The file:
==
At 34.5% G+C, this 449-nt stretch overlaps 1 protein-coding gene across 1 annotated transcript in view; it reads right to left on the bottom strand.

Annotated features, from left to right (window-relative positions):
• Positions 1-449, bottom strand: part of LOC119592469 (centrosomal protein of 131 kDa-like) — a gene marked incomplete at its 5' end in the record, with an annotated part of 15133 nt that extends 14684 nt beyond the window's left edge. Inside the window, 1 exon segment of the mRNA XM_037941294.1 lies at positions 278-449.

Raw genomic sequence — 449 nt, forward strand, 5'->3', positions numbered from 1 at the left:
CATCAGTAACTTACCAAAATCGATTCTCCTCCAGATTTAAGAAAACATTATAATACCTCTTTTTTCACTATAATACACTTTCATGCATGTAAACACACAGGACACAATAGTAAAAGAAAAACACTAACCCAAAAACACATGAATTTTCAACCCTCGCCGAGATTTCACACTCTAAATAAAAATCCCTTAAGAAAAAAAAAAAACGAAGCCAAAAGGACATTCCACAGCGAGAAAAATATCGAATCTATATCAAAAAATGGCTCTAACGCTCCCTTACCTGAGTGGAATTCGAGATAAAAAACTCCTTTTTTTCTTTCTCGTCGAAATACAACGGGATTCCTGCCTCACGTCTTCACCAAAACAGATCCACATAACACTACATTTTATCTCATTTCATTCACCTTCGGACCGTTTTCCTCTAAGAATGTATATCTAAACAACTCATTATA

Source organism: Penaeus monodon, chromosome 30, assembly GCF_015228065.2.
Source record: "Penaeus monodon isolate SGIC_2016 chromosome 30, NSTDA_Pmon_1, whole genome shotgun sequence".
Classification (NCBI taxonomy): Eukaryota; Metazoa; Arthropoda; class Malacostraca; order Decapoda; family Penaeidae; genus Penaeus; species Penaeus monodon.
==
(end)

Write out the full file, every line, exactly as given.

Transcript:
At 34.5% G+C, this 449-nt stretch overlaps 1 protein-coding gene across 1 annotated transcript in view; it reads right to left on the bottom strand.

Annotated features, from left to right (window-relative positions):
• Positions 1-449, bottom strand: part of LOC119592469 (centrosomal protein of 131 kDa-like) — a gene marked incomplete at its 5' end in the record, with an annotated part of 15133 nt that extends 14684 nt beyond the window's left edge. Inside the window, 1 exon segment of the mRNA XM_037941294.1 lies at positions 278-449.

Raw genomic sequence — 449 nt, forward strand, 5'->3', positions numbered from 1 at the left:
CATCAGTAACTTACCAAAATCGATTCTCCTCCAGATTTAAGAAAACATTATAATACCTCTTTTTTCACTATAATACACTTTCATGCATGTAAACACACAGGACACAATAGTAAAAGAAAAACACTAACCCAAAAACACATGAATTTTCAACCCTCGCCGAGATTTCACACTCTAAATAAAAATCCCTTAAGAAAAAAAAAAAACGAAGCCAAAAGGACATTCCACAGCGAGAAAAATATCGAATCTATATCAAAAAATGGCTCTAACGCTCCCTTACCTGAGTGGAATTCGAGATAAAAAACTCCTTTTTTTCTTTCTCGTCGAAATACAACGGGATTCCTGCCTCACGTCTTCACCAAAACAGATCCACATAACACTACATTTTATCTCATTTCATTCACCTTCGGACCGTTTTCCTCTAAGAATGTATATCTAAACAACTCATTATA

Source organism: Penaeus monodon, chromosome 30, assembly GCF_015228065.2.
Source record: "Penaeus monodon isolate SGIC_2016 chromosome 30, NSTDA_Pmon_1, whole genome shotgun sequence".
Classification (NCBI taxonomy): Eukaryota; Metazoa; Arthropoda; class Malacostraca; order Decapoda; family Penaeidae; genus Penaeus; species Penaeus monodon.